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Shep. And so have I, boy.
Clo. So you have;-but I was a gentleman born before my father; for the king's son took me by the hand, and called me, brother; and then the two kings called my father, brother; and then the prince, my brother, and the princess, my sister, called my father, father; and so we wept; and there was the first gentlemanlike tears that ever we shed.
Shep. We may live, son, to shed many more.
Clo. Ay; or else 'twere hard luck, being in so preposterous estate as we are.
Aut. I humbly beseech you, sir, to pardon me all the faults I have committed to your worship, and to give me your good report to the prince my master.
Shep. 'Pr'ythee, son, do; for we must be gentle, now we are gentlemen.
Clo. Thou wilt amend thy life?
Aut. Ay, an it like your good worship.
Clo. Give me thy hand. I will swear to the prince, thou art as honest a true fellow as any is in Bohemia.
Shep. You may say it, but not swear it.
Clo. Not swear it, now I am a gentleman? Let boors and franklins' say it, I'll swear it.
Shep. How if it be false, son?
Clo. If it be ne'er so false, a true gentleman may swear it in the behalf of his friend.-And I'll swear to the prince, thou art a tall fellow of thy hands, and that thou wilt not be drunk; but I know thou art no tall fellow of thy hands, and that thou wilt be drunk; but I'll swear it; and I would thou wouldst be a tall fellow of thy hands.
Aut. I will prove so, sir, to my power.
Clo. Ay, by any means prove a tall fellow. If I do not wonder how thou darest venture to be drunk, not being a tall fellow, trust me not.-Hark! the kings and the princes, our kindred, are going to see
1 i. e. yeomen.
2 i. e. a bold, courageous fellow.
the queen's picture. Come, follow us; we'll be thy good masters.1
SCENE III. The same. A Room in Paulina's House.
Enter LEONTES, POLIXENES, FLORIZEL, PERDITA, CAMILLO, PAULINA, Lords and Attendants.
Leon. O grave and good Paulina, the great comfort That I have had of thee!
Paul. What, sovereign sir, I did not well, I meant well. All my services, You have paid home: but that you have vouchsafed, With your crowned brother, and these your contracted Heirs of your kingdoms, my poor house to visit, It is a surplus of your grace, which never
My life may last to answer.
Have we passed through, not without much content
That which my daughter came to look upon,
The statue of her mother.
As she lived peerless,
To see the life as lively mocked, as ever
Still sleep mocked death. Behold; and say, 'tis well.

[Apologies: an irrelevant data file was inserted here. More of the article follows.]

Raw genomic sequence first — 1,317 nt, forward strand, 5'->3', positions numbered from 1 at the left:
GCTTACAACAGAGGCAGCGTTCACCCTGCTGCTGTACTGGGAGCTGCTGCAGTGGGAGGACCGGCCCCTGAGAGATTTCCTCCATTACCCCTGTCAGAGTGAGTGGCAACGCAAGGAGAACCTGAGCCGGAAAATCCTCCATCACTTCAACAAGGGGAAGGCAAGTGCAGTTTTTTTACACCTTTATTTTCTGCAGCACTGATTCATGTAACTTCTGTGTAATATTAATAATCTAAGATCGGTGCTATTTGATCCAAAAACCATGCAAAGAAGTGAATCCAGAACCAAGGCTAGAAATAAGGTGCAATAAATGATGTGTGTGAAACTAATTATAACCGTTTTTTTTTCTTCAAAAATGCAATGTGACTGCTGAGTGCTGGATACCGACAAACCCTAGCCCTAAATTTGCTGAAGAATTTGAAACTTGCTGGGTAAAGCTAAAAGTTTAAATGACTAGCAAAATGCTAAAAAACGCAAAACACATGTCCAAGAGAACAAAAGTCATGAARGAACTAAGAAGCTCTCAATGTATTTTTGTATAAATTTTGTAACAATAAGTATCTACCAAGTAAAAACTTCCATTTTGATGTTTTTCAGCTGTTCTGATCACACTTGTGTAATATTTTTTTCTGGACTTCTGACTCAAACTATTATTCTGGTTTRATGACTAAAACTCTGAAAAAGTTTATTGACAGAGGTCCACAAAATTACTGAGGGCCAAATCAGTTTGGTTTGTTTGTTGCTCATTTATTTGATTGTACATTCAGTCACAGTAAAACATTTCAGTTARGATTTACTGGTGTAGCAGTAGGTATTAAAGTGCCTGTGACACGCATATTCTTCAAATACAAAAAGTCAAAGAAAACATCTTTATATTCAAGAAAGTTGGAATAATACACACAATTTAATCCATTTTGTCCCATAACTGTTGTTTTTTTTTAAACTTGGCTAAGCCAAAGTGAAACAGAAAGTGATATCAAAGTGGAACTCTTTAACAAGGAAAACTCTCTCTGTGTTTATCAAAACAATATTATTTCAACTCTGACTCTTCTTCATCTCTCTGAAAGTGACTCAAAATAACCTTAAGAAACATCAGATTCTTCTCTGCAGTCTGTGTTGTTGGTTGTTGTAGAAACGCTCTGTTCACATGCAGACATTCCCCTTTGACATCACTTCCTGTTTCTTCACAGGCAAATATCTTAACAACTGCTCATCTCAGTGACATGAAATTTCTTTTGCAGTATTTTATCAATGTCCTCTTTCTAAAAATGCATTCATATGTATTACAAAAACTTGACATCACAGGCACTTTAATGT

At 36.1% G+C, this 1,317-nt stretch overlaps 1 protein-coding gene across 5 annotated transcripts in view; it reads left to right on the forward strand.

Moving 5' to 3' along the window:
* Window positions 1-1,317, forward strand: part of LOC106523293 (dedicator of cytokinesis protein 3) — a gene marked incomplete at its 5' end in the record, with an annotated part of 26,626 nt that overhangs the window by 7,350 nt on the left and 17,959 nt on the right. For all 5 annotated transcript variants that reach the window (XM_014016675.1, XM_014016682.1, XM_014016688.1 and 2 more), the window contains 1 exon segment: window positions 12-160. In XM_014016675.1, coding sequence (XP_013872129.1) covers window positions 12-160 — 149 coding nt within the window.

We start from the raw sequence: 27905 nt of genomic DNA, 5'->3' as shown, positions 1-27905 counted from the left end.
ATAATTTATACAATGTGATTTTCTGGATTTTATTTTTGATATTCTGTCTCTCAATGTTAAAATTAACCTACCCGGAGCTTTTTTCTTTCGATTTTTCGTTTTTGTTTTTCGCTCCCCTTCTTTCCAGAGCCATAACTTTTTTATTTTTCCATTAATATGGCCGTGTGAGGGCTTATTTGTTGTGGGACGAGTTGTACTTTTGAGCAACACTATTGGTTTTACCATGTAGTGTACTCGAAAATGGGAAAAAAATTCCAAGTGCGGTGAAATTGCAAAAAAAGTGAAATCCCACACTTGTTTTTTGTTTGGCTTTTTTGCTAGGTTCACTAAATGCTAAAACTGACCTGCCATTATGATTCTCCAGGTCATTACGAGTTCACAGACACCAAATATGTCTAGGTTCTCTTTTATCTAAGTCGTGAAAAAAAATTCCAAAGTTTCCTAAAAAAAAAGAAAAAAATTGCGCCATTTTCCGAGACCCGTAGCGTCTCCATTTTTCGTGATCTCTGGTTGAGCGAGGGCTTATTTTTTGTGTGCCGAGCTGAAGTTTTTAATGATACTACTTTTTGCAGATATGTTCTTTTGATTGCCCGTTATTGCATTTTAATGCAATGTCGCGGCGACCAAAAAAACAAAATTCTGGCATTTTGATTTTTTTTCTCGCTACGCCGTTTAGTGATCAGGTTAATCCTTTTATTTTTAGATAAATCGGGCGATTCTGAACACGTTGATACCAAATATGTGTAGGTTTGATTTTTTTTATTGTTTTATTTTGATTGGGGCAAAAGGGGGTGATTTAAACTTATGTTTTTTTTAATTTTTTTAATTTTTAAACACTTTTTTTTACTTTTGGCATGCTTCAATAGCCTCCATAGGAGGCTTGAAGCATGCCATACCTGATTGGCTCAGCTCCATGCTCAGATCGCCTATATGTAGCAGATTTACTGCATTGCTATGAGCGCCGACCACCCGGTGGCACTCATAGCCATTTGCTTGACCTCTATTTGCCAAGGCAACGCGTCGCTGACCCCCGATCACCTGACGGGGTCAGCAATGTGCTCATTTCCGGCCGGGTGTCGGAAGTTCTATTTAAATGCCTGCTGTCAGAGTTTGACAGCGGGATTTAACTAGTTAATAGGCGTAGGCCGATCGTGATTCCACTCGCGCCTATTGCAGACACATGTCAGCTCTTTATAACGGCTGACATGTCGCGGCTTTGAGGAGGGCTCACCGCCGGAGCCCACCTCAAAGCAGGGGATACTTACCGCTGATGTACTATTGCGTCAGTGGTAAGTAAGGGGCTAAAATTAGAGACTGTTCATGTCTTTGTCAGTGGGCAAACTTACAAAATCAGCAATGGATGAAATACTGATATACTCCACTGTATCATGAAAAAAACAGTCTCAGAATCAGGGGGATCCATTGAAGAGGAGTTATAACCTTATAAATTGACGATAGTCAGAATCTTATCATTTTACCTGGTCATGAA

Her natural posture!—
1 Good masters. It was a common petitionary phrase to ask a superior to be good lord, or good master to the supplicant.
2 The old copy reads lovely.
Chide me, dear stone; that I may say, indeed,
O, not by much.
Paul. So much the more our carver's excellence; Which lets go by some sixteen years, and makes her As she lived now. Leon. As now she might have done So much to my good comfort, as it is Now piercing to my soul. O, thus she stood, Even with such life of majesty, (warm life, As now it coldly stands,) when first I wooed her! I am ashamed. Does not the stone rebuke me, For being more stone than it ?-O royal piece, There's magic in thy majesty; which has My evils conjured to remembrance; and From thy admiring daughter took the spirits, Standing like stone with thee.
Per. And give me leave;
And do not say, 'tis superstition, that
I kneel, and then implore her blessing.-Lady,
The statue is but newly fixed; the color's
Cam. My lord, your sorrow was too sore laid on; Which sixteen winters cannot blow away, So many summers, dry; scarce any joy Did ever so long live; no sorrow, But killed itself much sooner.
Dear my brother, Let him, that was the cause of this, have power To take off so much grief from you, as he
Will piece up in himself.
Indeed, my lord, If I had thought the sight of my poor image
Would thus have wrought1 you, (for the stone is mine,) I'd not have showed it.2
Do not draw the curtain. Paul. No longer shall you gaze on't; lest your fancy
May think anon it moves.
Let be, let be. 'Would I were dead, but that, methinks, alreadyWhat was he that did make it?-See, my lord, Would you not deem, it breathed? and that those
Did verily bear blood?
Masterly done. The very life seems warm upon her lip.
Leon. The fixture of her eye has motion in't, As we are mocked with art.3
I'll draw the curtain ;
My lord's almost so far transported, that
Paul. I am sorry, sir, I have thus far stirred you;
I could afflict you further.
Do, Paulina; For this affliction has a taste as sweet
As any cordial comfort.-Still, methinks,
There is an air comes from her. What fine chisel Could ever yet cut breath? Let no man mock me,
For I will kiss her.
Good my lord, forbear.
1 Worked, agitated.
2 The folio reads, "I'd not have showed it." In the late edition of Malone's Shakspeare it stands, "I'll not have showed it." But surely this is erroneous.
3 As for as if. With has the force of by.
Leon. No, not these twenty years.
Stand by, a looker on.
No foot shall stir.
So long could I
or resolve you
Quit presently the chapel;
Paul. It is required,
You do awake your faith. Then, all stand still,
I am about, let them depart.
Music; awake her: strike.
[Music. 'Tis time; descend; be stone no more; approach; Strike all that look upon with marvel. Come: I'll fill your grave up: stir; nay, come away; Bequeath to death your numbness, for from him Dear life redeems you.-You perceive she stirs : [HERMIONE comes down from the pedestal. Start not her actions shall be holy, as, You hear, my spell is lawful. Do not shun her, Until you see her die again; for then You kill her double. Nay, present your hand. When she was young, you wooed her; now, in age, Is she become the suitor.
If this be magic, let it be an art
She embraces him.
O, she's warm! [Embracing her.